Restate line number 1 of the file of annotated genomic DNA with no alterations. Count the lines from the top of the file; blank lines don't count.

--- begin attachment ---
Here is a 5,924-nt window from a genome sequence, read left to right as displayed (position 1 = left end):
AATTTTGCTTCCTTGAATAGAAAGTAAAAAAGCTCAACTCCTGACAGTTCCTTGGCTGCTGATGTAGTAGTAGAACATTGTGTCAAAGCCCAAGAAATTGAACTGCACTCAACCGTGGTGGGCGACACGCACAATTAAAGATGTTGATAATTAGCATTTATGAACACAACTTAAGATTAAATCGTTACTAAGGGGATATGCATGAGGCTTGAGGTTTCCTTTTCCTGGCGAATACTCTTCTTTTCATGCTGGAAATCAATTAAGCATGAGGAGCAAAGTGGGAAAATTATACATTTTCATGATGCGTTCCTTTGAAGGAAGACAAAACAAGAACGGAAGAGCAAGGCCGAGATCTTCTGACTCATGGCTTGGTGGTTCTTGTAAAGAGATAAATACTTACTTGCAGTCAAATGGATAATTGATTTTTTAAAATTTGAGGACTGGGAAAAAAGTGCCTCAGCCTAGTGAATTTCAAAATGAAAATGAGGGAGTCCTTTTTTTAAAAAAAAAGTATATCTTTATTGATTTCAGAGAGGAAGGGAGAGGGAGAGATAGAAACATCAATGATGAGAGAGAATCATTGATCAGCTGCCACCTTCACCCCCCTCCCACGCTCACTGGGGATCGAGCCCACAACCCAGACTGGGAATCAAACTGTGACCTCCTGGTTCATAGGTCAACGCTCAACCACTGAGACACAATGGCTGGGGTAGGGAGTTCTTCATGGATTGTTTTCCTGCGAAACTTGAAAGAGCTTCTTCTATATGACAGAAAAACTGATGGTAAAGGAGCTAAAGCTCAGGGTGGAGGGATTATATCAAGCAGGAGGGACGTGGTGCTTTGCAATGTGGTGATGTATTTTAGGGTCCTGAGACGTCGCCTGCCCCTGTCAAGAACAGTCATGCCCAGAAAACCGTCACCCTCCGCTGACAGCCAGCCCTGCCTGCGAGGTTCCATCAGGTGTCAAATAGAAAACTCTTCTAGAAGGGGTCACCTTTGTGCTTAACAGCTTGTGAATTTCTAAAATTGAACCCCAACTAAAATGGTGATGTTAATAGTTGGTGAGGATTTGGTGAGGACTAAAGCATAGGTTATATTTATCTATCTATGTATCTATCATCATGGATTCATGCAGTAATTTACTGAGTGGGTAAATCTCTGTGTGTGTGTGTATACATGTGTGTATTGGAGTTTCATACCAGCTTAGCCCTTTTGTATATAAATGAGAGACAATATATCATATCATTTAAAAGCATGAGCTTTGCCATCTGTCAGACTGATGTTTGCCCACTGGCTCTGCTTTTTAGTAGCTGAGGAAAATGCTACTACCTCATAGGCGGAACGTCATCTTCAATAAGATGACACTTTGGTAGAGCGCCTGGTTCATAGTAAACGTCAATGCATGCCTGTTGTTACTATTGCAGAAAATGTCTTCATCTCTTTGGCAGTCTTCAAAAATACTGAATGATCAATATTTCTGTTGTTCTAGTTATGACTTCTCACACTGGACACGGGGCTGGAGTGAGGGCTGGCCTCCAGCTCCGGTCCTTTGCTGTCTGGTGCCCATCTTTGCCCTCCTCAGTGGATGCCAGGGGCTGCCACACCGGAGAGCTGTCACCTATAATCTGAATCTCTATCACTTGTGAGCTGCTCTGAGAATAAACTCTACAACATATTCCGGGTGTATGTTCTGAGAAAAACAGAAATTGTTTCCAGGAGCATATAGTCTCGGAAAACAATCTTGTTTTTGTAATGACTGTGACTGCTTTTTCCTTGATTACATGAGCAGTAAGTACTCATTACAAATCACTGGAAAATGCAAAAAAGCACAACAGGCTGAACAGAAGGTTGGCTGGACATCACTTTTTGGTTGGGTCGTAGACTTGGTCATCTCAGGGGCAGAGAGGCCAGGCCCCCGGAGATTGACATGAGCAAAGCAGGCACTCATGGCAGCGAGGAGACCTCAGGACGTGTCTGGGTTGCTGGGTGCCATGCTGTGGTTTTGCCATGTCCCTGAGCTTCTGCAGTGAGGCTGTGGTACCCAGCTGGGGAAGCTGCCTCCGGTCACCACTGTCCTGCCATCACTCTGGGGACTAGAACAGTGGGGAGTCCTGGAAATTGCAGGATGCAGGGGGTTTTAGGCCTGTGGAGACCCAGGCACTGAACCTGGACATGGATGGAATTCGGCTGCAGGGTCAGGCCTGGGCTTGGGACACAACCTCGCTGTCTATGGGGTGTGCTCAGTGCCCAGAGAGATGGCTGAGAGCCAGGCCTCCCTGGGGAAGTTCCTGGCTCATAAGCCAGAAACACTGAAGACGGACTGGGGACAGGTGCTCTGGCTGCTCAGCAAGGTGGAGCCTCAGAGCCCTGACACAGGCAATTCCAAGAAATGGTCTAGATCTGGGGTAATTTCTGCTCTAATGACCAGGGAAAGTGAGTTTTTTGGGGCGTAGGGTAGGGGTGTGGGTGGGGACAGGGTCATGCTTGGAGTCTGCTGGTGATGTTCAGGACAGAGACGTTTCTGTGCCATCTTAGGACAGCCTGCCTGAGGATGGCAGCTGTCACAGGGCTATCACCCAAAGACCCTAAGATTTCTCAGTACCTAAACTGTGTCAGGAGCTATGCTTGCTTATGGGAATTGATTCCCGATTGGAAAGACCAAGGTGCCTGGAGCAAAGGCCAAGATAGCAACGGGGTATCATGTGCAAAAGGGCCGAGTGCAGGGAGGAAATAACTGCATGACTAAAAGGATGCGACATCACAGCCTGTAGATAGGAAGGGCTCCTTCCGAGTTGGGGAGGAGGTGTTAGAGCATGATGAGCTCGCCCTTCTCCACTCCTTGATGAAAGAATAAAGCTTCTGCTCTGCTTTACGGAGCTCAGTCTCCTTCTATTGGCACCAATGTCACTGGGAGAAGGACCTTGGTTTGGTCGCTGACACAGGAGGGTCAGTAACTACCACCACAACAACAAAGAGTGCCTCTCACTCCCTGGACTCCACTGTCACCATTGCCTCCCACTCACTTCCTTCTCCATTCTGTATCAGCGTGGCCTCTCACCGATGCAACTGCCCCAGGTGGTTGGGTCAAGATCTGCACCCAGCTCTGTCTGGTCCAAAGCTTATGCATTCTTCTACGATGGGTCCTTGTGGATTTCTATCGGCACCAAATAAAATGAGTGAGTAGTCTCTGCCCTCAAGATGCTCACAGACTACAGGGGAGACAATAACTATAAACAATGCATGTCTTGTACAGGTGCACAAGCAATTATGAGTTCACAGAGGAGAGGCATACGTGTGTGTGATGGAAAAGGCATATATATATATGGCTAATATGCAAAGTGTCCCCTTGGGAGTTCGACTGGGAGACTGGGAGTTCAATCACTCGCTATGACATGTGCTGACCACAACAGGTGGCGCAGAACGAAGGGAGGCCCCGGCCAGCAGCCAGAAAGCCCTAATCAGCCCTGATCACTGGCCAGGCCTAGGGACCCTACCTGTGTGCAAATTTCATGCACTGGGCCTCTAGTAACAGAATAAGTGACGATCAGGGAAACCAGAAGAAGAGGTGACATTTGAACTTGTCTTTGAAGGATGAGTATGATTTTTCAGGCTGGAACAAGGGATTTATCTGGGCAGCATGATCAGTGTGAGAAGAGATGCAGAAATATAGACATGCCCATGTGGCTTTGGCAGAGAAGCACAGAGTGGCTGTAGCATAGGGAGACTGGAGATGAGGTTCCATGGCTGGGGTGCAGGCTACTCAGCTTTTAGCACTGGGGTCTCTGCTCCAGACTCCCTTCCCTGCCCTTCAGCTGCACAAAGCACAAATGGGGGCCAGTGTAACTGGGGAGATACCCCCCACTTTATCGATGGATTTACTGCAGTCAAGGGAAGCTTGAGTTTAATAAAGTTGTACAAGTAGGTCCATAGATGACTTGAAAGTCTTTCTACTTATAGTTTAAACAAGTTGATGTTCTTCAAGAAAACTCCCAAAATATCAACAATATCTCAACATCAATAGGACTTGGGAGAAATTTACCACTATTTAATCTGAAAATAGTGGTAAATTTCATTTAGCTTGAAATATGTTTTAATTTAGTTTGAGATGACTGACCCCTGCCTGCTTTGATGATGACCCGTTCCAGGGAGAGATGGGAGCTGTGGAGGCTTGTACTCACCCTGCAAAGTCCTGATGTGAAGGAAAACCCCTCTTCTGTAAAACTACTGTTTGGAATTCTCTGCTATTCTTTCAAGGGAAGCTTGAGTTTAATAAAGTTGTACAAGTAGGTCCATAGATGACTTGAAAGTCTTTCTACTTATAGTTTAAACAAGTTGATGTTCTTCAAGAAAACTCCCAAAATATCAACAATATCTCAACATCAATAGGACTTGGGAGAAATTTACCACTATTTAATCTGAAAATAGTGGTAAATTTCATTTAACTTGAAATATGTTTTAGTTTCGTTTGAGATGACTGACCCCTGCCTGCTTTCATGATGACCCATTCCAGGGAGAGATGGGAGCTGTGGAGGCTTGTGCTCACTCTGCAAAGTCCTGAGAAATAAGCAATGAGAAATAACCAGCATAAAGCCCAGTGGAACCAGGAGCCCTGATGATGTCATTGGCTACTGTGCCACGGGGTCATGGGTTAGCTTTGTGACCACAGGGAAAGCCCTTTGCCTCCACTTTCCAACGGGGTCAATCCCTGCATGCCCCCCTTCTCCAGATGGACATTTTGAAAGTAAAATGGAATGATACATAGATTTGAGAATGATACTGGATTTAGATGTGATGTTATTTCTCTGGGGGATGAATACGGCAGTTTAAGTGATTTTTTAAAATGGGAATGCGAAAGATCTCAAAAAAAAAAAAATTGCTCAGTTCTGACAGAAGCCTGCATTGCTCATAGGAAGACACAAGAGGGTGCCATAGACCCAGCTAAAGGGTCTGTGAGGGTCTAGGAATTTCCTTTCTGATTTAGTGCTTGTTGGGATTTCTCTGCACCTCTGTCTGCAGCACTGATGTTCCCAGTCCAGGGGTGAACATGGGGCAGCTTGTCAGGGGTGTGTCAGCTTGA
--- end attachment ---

Here is a 5,924-nt window from a genome sequence, read left to right as displayed (position 1 = left end):